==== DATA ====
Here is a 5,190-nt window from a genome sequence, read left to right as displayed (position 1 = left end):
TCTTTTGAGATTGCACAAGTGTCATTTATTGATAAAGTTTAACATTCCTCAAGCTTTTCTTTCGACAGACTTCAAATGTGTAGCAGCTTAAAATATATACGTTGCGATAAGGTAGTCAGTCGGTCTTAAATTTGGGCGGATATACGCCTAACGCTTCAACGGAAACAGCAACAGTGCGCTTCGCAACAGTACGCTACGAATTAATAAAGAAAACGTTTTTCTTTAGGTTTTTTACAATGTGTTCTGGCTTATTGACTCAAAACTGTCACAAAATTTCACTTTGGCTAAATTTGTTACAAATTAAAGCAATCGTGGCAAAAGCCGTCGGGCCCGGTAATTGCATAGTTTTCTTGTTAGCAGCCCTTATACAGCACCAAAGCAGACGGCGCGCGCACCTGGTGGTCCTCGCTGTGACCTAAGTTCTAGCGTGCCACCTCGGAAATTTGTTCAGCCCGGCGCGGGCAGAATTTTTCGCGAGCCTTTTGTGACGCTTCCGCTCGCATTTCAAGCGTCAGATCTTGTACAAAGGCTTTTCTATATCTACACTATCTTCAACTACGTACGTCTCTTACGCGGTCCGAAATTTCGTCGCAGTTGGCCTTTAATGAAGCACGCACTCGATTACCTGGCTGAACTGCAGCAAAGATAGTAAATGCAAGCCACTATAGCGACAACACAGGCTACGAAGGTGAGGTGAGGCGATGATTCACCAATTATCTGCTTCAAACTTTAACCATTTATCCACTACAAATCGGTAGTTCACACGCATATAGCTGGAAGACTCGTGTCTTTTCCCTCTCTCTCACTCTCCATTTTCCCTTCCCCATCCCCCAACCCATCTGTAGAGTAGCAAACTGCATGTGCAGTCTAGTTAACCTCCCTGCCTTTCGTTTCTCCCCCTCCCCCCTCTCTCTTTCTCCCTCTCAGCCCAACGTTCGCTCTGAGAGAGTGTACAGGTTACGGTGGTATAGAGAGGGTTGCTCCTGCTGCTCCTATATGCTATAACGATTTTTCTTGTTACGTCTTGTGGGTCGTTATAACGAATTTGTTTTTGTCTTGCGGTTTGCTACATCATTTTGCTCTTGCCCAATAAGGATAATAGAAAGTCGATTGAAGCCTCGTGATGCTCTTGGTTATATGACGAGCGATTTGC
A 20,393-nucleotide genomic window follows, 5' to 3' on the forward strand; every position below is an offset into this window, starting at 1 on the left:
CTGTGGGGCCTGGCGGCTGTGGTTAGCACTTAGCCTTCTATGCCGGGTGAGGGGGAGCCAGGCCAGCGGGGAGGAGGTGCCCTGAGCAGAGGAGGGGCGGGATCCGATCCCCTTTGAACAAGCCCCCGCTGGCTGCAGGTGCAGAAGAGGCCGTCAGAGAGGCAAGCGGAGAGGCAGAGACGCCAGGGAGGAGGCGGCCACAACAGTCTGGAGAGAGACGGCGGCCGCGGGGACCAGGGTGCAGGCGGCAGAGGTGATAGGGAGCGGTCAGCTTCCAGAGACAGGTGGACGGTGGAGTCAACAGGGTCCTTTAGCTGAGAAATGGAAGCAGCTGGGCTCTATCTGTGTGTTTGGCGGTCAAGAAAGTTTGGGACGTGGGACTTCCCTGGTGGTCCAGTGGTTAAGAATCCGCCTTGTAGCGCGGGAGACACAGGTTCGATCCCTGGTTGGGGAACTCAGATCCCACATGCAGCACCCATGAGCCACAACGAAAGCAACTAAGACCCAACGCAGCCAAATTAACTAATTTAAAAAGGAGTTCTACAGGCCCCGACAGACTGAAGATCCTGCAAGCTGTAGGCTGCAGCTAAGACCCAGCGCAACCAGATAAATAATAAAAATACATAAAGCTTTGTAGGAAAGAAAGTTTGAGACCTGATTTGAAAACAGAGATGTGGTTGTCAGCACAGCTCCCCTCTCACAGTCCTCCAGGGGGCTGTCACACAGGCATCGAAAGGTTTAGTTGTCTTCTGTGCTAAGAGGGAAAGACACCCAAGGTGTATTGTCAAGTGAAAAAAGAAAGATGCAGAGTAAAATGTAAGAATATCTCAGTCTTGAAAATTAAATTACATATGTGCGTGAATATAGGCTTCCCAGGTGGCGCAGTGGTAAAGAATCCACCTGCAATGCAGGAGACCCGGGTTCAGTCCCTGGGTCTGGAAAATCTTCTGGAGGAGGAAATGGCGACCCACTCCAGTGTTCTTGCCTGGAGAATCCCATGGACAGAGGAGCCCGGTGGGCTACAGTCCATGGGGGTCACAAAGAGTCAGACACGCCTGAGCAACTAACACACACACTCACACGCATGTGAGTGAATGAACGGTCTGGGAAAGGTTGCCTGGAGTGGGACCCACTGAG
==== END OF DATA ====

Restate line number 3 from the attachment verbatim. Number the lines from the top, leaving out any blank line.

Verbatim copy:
A 20,393-nucleotide genomic window follows, 5' to 3' on the forward strand; every position below is an offset into this window, starting at 1 on the left: